I recently “blogged”:http://www.totalwonkerr.net/2253/khameni-on-nuclear-fatwa-2010-edition about a Fars News “article”:http://english.farsnews.com/printable.php?nn=9106060212 regarding the Iranian SL’s 2010 fatwa on nuclear weapons.
According to that article, Khamenei stated that
bq. Iran is not after an atomic bomb, and it is even opposed to possession of chemical weapons. Even when Iraq used chemical weapons against Iran, *we did not try to manufacture chemical weapons.* Such things are not in line with the principles of the Islamic Republic of Iran.
Of course, many people have long thought that Iran at least _had_ a CW program. According to the “2005 DOS compliance report,”:http://www.state.gov/t/avc/rls/rpt/51977.htm
bq. In May 1998 [I think it was actually November], during the Conference of the States Parties, *Tehran, for the first time, acknowledged the existence of a past chemical weapons program.* Iran admitted developing a chemical warfare program during the latter stages of the Iran-Iraq war, as a deterrent against Iraq’s use of chemical agents.
I haven’t been able to find a copy of that 1998 acknowledgement, but I can’t say I’ve looked wicked hard either. FWIW, the “most recent 721 report”:http://www.dni.gov/files/documents/Newsroom/Reports%20and%20Pubs/2011_report_to_congress_wmd.pdf indicates that Iran has CW capabilities and the most recent “compliance report”:http://www.state.gov/t/avc/rls/rpt/197222.htm states that
bq. Based on available information, the United States cannot certify whether Iran has met its CWPF declaration obligations, destroyed its specialized CW equipment, transferred CW or retained an undeclared CW stockpile.
Now, an Iranian CW program wouldn’t invalidate a fatwa against _nuclear_ weapons, of course. But I’m more interested in why Iran would become a state-party to the CWC _at all_, if it really wanted to deter Iraq. After all, Iran could’ve done what Syria did and just refused to sign the thing. Plus, Iran had first-hand experience regarding the utility of CWs.
Well, I have some thoughts on this, but they can wait. More interesting, to me at least, is an “article”:http://www.zarif.net/Articles/wmd.pdf published in the Winter 1999-2000 edition of the _Iranian Journal of International Affairs_. Written by Mohammad Javad Zarif and Mohammad Reza Aborzi (spelling in original), the piece is titled “Weapons of Mass Destruction in Iran’s Security Paradigm:the Case of Chemical Weapons.” Both authors were officials in Iran’s foreign ministry until a few years ago…the former was Iran’s Ambassador to the UN in NYC and the latter was Iran’s Ambassador to the UN in Geneva. I’m not sure what either are doing now.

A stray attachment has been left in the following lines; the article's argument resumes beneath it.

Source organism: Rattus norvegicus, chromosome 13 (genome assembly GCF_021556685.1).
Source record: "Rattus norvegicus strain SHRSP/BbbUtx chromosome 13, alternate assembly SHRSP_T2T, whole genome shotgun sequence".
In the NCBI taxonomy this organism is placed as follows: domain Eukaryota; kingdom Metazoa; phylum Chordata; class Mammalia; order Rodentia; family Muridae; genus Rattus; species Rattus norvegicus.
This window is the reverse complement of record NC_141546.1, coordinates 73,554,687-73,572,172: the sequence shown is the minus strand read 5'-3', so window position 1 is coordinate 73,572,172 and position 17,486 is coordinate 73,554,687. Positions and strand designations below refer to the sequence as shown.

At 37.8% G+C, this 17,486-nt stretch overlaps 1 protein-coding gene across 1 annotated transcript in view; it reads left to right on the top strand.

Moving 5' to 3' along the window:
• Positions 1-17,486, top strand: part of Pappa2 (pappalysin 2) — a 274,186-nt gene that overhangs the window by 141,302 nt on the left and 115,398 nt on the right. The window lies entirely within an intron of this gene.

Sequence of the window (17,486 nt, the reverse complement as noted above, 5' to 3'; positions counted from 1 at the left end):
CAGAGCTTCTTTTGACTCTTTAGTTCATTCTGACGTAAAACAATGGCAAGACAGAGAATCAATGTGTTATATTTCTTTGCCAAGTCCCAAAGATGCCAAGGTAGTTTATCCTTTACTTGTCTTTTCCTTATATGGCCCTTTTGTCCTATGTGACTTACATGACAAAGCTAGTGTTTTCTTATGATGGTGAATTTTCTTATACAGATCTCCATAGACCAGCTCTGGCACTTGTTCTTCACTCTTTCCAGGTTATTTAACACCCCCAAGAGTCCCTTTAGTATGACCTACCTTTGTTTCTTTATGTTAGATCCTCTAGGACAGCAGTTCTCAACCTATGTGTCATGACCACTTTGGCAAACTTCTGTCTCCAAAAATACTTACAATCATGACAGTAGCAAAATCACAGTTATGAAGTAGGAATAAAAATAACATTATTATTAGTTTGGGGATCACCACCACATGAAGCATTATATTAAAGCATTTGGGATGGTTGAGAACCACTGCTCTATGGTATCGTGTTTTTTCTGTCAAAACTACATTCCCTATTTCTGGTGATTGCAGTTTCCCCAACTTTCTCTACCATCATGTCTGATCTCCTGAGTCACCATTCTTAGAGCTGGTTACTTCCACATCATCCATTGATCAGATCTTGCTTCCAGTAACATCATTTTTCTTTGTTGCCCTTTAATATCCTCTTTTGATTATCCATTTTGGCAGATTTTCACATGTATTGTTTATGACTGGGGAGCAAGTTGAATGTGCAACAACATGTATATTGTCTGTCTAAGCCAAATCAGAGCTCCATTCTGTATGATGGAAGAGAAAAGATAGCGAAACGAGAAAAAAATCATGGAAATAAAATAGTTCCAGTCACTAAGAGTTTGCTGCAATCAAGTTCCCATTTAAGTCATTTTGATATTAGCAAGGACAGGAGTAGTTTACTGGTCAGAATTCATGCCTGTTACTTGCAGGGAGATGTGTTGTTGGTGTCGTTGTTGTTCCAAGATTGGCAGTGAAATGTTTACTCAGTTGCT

The article, the discovery of which motivated me to write this post in the first place, is about Iran’s experience with the CWC. However, it also provides some details regarding Iran’s CW program. According to the authors, Iran decided to develop a “limited deterring capability” after Iraq attacked the country with CWs and the international community failed to respond. However, “Iranian religious leadership found it very difficult to condone the use of these weapons, even as reprisal.” This reluctance, coupled with the inferiority of Iran’s CW program to its Iraqi counterpart, as well as the high cost of developing the weapons, motivated Tehran to end the program.
The article doesn’t give dates for these decisions, but, according to the “2005 compliance report,”:http://www.state.gov/t/avc/rls/rpt/51977.htm “Tehran claimed [in 1998] that after the 1988 cease-fire, it ‘terminated’ its CW program.”
Readers might also find interesting the authors’ description of Iran’s security environment at the end of the 1990s, as well as the country’s domestic decision-making process regarding matters of national security.
Via Twitter, “ACRS”:https://twitter.com/ACRSME pointed out “this 2003 statement”:http://www.iranwatch.org/international/OPCW/opcw-iran-usreply-042803.pdf to the OPCW in which Iran admitted to having developed CWs.